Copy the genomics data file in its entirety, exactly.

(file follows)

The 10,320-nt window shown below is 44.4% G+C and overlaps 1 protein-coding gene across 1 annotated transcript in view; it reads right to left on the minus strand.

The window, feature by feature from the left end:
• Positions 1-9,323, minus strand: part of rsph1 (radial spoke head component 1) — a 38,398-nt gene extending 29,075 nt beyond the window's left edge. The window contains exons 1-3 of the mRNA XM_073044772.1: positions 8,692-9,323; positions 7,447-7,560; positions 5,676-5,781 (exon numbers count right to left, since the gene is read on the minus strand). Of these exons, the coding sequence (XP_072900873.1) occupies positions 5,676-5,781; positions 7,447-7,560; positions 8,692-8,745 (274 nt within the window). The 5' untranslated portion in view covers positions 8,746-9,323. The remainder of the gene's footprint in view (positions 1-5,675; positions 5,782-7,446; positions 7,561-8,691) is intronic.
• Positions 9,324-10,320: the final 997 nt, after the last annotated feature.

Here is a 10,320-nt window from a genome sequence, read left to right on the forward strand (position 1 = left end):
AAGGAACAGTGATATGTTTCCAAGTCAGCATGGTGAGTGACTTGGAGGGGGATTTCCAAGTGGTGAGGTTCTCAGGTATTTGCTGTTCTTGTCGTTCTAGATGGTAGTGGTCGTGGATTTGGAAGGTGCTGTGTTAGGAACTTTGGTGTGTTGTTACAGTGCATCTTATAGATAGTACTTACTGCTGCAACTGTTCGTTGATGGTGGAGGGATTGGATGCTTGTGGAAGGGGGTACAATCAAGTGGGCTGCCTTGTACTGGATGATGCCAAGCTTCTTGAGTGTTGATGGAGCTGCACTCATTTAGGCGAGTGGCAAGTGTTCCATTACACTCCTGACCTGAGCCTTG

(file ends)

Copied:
The 10,320-nt window shown below is 44.4% G+C and overlaps 1 protein-coding gene across 1 annotated transcript in view; it reads right to left on the minus strand.

The window, feature by feature from the left end:
• Positions 1-9,323, minus strand: part of rsph1 (radial spoke head component 1) — a 38,398-nt gene extending 29,075 nt beyond the window's left edge. The window contains exons 1-3 of the mRNA XM_073044772.1: positions 8,692-9,323; positions 7,447-7,560; positions 5,676-5,781 (exon numbers count right to left, since the gene is read on the minus strand). Of these exons, the coding sequence (XP_072900873.1) occupies positions 5,676-5,781; positions 7,447-7,560; positions 8,692-8,745 (274 nt within the window). The 5' untranslated portion in view covers positions 8,746-9,323. The remainder of the gene's footprint in view (positions 1-5,675; positions 5,782-7,446; positions 7,561-8,691) is intronic.
• Positions 9,324-10,320: the final 997 nt, after the last annotated feature.

Here is a 10,320-nt window from a genome sequence, read left to right on the forward strand (position 1 = left end):
AAGGAACAGTGATATGTTTCCAAGTCAGCATGGTGAGTGACTTGGAGGGGGATTTCCAAGTGGTGAGGTTCTCAGGTATTTGCTGTTCTTGTCGTTCTAGATGGTAGTGGTCGTGGATTTGGAAGGTGCTGTGTTAGGAACTTTGGTGTGTTGTTACAGTGCATCTTATAGATAGTACTTACTGCTGCAACTGTTCGTTGATGGTGGAGGGATTGGATGCTTGTGGAAGGGGGTACAATCAAGTGGGCTGCCTTGTACTGGATGATGCCAAGCTTCTTGAGTGTTGATGGAGCTGCACTCATTTAGGCGAGTGGCAAGTGTTCCATTACACTCCTGACCTGAGCCTTG